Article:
Freeman Hunt said...

How awful for this woman. She looks like a natural (read: no drugs) female bodybuilder. Open an issue of Oxygen, and you'll see plenty of arms like that.

Laura(southernxyl) said...

Thank you, David.

David said...

From an article by Katie Law, Inkling Magazine January 17, 2007:

Gender testing at official sports events began in the 1960s, when officials became concerned that some of the more beefy female athletes were not as they seemed to be. In those early days, parading naked in front of a panel of gynecologists was the only way to pass the test. Then DNA testing came along, and gender identification was done by looking at the shapes of the sex chromosomes. But even this proved insufficient, as a person could have the XY chromosome combo (male), and yet develop into a female due to a few defective genes. This was the misfortune suffered by Polish sprinter Ewa Klobukowska, who in 1966 was in possession of sufficiently female genitalia to pass the gynecological exam, but then one year later was found to have one chromosome too many to be declared truly female. Her XXY condition gave her no athletic advantage, yet she was still forced to retire and return her medals.

Today’s testers rely on DNA samples from athletes for a more accurate and less invasive answer. The most widely accepted test uses the polymerase chain reaction (PCR) to help look for a gene called “sex-determining region Y” (SRY). This gene is found on the short arm of the Y chromosome, and is responsible for triggering the cascade of reactions that leads to the development of the testes, which in turn secrete the hormones that make men manly.

However, an individual may still fall afoul of even that checkpoint. A faulty version of the SRY gene will cause such a person to test as a genetic male and yet develop as a physiological female. Individuals can also suffer from Androgen Insensitivity Syndrome (AIS), where they possess the SRY gene, but not the receptors for the male hormones they’re producing. In the end you get the same thing: genetics say man, body says woman.

It is possible, even likely, that individuals are unaware of these conditions – as they have practically no symptoms, including a zero advantage in a sporting arena of women. Spanish hurdler Maria Jose Martinez Patino failed a gender test in 1985. She was later found to have AIS and was subsequently reinstated.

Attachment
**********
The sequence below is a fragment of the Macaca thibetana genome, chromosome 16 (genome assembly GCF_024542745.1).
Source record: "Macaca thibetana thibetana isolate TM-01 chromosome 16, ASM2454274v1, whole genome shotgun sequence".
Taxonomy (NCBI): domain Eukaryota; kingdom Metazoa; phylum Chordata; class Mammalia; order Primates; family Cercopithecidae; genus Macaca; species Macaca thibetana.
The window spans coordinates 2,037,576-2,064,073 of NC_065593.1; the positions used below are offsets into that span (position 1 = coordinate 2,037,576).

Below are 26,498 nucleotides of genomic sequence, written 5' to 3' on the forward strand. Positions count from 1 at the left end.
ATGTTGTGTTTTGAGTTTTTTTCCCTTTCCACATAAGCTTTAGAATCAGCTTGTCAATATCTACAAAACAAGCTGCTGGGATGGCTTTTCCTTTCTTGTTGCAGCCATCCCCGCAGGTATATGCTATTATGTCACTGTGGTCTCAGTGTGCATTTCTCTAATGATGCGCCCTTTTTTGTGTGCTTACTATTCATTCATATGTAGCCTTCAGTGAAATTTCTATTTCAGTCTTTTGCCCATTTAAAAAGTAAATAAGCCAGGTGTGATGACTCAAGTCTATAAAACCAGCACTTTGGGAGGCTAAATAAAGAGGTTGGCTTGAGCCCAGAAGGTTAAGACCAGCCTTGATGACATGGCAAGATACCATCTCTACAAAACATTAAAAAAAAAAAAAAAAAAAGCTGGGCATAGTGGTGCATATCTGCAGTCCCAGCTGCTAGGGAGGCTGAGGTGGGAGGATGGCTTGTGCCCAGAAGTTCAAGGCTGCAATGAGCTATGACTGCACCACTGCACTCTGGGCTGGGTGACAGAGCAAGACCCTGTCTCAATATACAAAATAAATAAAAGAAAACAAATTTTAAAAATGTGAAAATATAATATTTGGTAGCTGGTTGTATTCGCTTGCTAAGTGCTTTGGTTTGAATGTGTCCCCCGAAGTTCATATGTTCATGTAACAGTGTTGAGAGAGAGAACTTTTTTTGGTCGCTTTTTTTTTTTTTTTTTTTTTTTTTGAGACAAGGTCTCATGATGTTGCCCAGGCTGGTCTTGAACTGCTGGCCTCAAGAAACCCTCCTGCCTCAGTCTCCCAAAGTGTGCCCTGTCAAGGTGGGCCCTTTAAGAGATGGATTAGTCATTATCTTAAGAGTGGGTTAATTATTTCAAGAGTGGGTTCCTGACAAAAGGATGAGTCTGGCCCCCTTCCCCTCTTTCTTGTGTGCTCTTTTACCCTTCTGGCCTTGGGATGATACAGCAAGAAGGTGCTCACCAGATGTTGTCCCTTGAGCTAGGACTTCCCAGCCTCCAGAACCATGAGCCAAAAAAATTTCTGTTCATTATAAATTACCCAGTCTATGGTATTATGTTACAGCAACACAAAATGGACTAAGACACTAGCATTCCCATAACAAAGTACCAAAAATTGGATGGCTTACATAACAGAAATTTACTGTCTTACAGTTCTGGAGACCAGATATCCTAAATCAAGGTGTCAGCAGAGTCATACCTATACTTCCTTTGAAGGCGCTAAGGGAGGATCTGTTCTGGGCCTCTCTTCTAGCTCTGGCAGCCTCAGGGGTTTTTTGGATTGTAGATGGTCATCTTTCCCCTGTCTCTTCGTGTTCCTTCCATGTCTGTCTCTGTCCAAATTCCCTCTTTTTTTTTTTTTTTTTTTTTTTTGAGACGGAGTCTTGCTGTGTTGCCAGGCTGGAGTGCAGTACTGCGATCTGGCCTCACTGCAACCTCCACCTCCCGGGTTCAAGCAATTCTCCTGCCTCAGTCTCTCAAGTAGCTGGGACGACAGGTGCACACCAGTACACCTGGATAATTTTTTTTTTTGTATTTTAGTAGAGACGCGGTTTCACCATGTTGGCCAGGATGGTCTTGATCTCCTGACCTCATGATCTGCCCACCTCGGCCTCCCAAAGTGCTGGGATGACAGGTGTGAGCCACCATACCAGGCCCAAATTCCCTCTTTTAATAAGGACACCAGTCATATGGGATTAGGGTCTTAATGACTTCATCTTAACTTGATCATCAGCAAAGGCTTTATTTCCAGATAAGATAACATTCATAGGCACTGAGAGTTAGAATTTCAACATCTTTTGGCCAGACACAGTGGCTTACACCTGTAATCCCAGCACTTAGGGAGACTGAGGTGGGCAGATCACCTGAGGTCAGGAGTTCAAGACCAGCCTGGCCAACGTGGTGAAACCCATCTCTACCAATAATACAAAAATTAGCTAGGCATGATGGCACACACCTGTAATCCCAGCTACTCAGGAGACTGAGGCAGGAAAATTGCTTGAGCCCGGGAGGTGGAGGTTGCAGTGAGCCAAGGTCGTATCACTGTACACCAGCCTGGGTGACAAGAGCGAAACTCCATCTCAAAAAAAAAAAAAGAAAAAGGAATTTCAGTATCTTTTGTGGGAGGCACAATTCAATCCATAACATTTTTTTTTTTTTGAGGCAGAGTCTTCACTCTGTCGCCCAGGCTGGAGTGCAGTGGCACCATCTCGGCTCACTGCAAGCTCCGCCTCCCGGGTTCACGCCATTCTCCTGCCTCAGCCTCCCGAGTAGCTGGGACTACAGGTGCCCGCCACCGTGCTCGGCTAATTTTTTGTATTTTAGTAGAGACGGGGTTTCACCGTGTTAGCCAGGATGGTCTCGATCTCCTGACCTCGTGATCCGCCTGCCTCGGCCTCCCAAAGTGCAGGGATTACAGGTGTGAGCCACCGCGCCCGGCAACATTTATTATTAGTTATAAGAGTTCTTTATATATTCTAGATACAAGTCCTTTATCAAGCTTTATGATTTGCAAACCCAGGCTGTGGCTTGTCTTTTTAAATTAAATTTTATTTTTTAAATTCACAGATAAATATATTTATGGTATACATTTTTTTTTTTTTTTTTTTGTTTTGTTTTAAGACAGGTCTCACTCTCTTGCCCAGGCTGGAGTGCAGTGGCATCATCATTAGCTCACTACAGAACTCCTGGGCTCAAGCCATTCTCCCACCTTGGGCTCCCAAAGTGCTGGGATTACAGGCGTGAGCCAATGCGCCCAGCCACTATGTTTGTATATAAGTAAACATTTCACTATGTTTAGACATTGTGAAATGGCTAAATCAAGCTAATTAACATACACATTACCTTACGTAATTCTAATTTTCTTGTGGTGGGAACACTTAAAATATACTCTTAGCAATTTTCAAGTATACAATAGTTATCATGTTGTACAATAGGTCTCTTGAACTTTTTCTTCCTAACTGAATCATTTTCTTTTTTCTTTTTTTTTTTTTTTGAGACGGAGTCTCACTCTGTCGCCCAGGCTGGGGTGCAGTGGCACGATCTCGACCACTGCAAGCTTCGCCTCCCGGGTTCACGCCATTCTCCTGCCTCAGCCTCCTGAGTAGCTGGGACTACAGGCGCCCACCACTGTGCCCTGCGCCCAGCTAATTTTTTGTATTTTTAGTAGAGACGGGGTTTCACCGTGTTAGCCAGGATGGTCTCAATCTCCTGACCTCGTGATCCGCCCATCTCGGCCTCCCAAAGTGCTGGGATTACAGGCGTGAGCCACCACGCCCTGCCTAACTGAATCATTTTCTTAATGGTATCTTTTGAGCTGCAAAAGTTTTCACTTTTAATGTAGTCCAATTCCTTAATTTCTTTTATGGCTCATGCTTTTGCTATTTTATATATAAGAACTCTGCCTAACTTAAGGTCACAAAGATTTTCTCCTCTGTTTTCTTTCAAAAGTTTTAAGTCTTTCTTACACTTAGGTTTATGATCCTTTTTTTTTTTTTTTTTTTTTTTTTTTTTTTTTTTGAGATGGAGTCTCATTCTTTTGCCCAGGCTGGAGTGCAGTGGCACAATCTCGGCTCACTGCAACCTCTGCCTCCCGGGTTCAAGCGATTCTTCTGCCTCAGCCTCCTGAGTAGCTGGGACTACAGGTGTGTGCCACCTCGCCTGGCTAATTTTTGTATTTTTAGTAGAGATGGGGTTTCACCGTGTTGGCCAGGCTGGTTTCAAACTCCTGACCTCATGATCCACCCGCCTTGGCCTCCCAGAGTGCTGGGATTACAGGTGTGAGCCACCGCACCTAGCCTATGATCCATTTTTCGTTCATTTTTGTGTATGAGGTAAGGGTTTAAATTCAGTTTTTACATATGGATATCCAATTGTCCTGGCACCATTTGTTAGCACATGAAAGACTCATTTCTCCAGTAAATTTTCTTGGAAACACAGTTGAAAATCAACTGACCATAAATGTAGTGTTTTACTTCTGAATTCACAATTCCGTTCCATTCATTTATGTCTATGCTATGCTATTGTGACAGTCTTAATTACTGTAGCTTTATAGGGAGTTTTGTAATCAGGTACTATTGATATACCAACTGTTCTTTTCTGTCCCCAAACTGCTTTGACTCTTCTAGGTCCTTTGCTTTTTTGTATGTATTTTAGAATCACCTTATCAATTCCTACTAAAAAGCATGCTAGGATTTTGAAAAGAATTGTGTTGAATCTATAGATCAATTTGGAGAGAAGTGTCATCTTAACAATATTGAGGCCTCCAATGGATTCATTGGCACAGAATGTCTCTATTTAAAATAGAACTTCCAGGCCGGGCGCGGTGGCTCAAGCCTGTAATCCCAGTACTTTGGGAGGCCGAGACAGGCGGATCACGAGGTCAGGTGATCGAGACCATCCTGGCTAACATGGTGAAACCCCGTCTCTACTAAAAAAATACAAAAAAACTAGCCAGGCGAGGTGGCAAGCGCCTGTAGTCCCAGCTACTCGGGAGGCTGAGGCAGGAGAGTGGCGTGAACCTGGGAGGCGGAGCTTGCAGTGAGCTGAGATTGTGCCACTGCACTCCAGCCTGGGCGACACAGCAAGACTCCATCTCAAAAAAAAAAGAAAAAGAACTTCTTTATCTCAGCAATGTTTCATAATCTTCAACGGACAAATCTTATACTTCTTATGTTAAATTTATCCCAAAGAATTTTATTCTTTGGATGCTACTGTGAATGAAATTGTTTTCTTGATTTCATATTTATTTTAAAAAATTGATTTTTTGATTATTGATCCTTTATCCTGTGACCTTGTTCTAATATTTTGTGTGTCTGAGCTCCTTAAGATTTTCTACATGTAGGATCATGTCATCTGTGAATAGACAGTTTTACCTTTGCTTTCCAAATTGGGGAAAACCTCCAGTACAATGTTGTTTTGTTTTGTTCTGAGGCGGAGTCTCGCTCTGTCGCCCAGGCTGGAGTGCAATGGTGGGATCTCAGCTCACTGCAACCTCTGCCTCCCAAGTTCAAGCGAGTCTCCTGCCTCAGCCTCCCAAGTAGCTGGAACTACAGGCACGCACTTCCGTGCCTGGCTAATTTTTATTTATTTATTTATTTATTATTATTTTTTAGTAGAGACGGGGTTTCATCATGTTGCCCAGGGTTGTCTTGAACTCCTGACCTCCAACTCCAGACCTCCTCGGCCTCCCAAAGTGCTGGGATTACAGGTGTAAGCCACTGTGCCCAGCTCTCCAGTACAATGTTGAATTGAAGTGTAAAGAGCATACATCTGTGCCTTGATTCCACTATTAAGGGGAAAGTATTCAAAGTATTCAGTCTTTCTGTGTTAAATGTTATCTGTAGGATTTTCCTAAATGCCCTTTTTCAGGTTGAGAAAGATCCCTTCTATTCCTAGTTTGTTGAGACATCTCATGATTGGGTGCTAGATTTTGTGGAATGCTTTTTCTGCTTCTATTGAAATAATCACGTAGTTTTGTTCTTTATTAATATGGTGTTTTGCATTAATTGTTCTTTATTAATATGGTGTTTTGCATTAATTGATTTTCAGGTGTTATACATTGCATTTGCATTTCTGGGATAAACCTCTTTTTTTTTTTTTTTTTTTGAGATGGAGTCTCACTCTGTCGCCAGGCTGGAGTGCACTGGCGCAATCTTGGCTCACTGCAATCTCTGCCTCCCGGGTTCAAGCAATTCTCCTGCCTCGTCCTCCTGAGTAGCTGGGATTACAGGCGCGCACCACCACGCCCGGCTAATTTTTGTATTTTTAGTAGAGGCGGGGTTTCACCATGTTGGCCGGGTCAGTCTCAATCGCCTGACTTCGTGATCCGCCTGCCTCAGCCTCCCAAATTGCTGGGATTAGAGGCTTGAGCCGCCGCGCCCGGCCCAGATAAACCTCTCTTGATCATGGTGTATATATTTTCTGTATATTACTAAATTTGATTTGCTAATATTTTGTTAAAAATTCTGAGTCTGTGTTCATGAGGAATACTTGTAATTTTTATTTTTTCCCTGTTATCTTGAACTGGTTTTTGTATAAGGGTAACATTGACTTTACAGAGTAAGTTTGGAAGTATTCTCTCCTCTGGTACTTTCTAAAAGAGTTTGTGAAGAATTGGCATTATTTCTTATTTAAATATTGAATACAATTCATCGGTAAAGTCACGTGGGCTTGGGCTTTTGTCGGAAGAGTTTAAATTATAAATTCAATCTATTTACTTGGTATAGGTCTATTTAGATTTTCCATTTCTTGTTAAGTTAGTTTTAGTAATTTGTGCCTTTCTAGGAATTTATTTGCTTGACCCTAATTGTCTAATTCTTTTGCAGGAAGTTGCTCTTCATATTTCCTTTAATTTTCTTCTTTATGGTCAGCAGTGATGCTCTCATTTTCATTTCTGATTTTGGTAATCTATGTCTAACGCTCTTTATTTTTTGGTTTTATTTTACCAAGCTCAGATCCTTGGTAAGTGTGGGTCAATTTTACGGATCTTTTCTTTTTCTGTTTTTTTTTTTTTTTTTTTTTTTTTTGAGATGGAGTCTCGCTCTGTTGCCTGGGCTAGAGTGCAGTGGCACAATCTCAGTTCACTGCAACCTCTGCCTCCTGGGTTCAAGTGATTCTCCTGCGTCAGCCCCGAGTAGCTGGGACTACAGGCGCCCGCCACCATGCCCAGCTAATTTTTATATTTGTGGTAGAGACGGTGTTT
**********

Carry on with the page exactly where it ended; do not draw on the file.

Compulsory testing was discontinued by the International Olympic Committee in 1999 precisely because of these inconclusive, expensive, insensitive and complicating testing procedures. These days, only a few sporting bodies, including the Olympic Council of Asia, still do it. Even then, gender testing is not a requirement for entry; it’s only used to settle complaints. In Soundarajan’s case, the complaint was made not by a competitor but by an official. Athletes have to supply a urine sample under official scrutiny, to ensure that no switching takes place. It was here that an official registered “suspicions.”

David said...

Jeremy, you think that everyone who does not agree with you is fool. We know that.

Ann Althouse said...

Don't respond to Jeremy, please. I am deleting him for rudeness.

AmyKane said...

What if she was born a man and "self-identifies" as a woman? That is the rationale behind the transgender rights bill that was introduced in NH last winter.. and became known as "the bathroom" bill.

Cedarford said...

Finding out if this woman is a woman (by international athletic rules) is more than just checking if she has a vagina.

The East Germans and others did not just use steroids. They also pumped their male and especially female athletes up with more testosterone for extra stamina, muscle development, explosive strength.
The East Europeans and Africans were also "caught" using hermaphrodites, women whose ovaries "naturally" malfunctioned as testes, and boys with bad genital birth defects that were surgically "reassigned" as girls.

None were eligible.

BJM said...

Are Americans adopting the poisonous Brit "tall poppy syndrome"?

Why do we not see the foundering, dysfunctional Brit society as a warning?

wv: thstiz: the mark of shame worn by achievers in a "level playing field" society.

John Lynch said...

Denial IS a river in Africa.

Big Mike said...

@Freeman, she may have deliberately chosen to build up her upper body. We think of running as just using your legs, but upper body strength helps in shorter races -- my son ran the 100 and 200 m, and he worked out his upper body as well as his legs.

In my collegiate years (back when we took notes in cuneiform on clay tablets) I dated a female athlete. She was flat as pancake but all woman.

Ah, the halcyon days of one's mis-spent youth.

Big Mike said...

Hmm. In addition to finishing 1-3 in the men's 100 I see that Jamaican women finished 1-2-4 in the women's 100. Dang!

Kev said...

If Caster Semenya has a uterus, as I'll bet is the case, and she and Usain Bolt got married and had kids ...

There'd probably be a genetic hiccup, and all the kids would grow up to be 5'2" adults who played the oboe in high school. ;-)

RuyDiaz said...

Have you folks seen the final? Take a look:

http://www.youtube.com/watch?v=DwWI7E9IwAs

She runs like a man. The way she moves is vastly more efficient--no sideways hip movement like the other runners.

I'm guessing there is a Y chromosome around there somewhere.

rhhardin said...

We can't really tell until we see her throw.

blake said...

Or fight.

Or, wait, as the song goes: break.

Jenifer said...

If one of these is the case with her, and not a scam of some sort, then she has enough to deal with, without cheap shots at her looks.